All posts by Tim

Health Issues on the Road

Getting sick while at home is scary enough for most of us. Getting sick while travelling can be disastrous and is something a lot of people understandably fear, especially if they’re travelling alone.

Here are some suggestions to help be as prepared as possible.

– If you can buy out your travel insurance deductible, do so. For example, for some travel insurance you can reduce the deductive from $200 to $0 for a $25 fee per policy. This especially makes sense for long trips. You don’t want to feel inhibited to go to a doc by a high deductible.

– If you’re going to be staying a while at a destination then befriend other location independent/expat folks to learn about what the best clinics and hospitals are.

– Read your travel insurance policy so you know exactly what you’re meant to do if you need to claim e.g., calling for pre-approval. Make sure you understand the exclusions so you don’t get caught out, thinking you’re covered when you’re not.

– Keep some basic medical supplies. I often find that “mefix” dressings for burns come in handy, as do a big supply of cloth bandaids (rather than the plastic kind, which just come off if you get them wet). Also, handy is 1% hydrocortisone cream and some anti-histamines for bites.

– If you’re going somewhere where you’re worried about food poisoning then you might want some electrolyte sachets that will help you if you end up dehydrated from vomiting &/or diarrhoea.

– Prevention is better than cure. Take care to wash your hands before eating and after you’ve been out and about using public transportation. I sometimes carry hand sanitizer but only ever use it occasionally. Mostly I still like to carry it. However, I am religious about washing my hands once I arrive back at my hotel or apartment after being out for the day, and prior to eating.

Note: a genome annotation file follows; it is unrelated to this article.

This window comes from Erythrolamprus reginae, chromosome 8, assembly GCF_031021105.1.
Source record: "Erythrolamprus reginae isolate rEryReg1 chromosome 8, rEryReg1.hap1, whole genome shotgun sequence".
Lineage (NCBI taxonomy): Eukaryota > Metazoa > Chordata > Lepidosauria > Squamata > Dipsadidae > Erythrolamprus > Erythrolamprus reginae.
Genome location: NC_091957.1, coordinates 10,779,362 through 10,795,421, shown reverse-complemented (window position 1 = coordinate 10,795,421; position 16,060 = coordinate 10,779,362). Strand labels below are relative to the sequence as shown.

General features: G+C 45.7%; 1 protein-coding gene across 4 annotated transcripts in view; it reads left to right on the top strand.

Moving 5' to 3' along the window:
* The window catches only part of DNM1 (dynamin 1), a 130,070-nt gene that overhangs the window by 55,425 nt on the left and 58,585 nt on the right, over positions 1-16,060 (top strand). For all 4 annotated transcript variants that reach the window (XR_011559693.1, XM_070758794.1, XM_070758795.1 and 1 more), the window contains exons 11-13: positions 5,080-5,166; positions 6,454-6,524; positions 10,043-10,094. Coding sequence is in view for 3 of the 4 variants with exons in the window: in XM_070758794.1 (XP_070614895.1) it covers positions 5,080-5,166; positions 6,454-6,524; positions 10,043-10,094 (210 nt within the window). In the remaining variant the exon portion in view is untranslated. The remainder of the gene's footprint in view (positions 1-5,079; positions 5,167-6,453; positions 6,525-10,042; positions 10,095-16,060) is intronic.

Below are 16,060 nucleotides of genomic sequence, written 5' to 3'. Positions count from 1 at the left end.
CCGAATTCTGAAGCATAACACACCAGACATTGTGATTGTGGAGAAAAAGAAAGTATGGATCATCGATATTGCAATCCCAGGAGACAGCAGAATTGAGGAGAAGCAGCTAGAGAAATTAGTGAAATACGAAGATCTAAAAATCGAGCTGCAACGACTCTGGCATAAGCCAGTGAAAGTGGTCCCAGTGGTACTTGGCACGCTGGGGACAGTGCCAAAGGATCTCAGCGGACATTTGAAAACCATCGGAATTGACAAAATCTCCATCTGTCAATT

– Vegetarian food is generally safer but some vegetarian foods like hummus can be very prone to making you sick if they’ve not been refrigerated correctly. Therefore always use common sense. Use your eyes and nose to ascertain if food looks like it has been prepared and stored hygienically. Look for the food stalls that are the most popular with locals.

– Some of my friends swear by drinking whiskey with all street food to kill any bugs, lol. (yeah, don’t trust these friends ;))

– Another form of prevention is a healthy diet or a multivitamin when you’re not able to be as awesome as you’d like to be with your diet.

– Familiarize yourself with whether it is safe to drink the local tap water or not. Sometimes I’ve forgotten to check this and then drunk it without thinking. Quite a few times I’ve accidentally brushed my teeth in tap water in locations where bottled water is recommended, and I’ve never had any issues as a result ( probably because I spit rather than swallow 🙂 )

– Take a first aid course before your trip, or just watch some youtube videos. You’ll really want to be able to help someone if you see someone choking or needing CPR. Chat to fellow travellers you meet and encourage folks to upskill themselves in these areas if they haven’t already – You or someone else might need assistance from a fellow traveller at some point.

Photo Credit: Ran Yaniv Hartstein under Creative Commons license.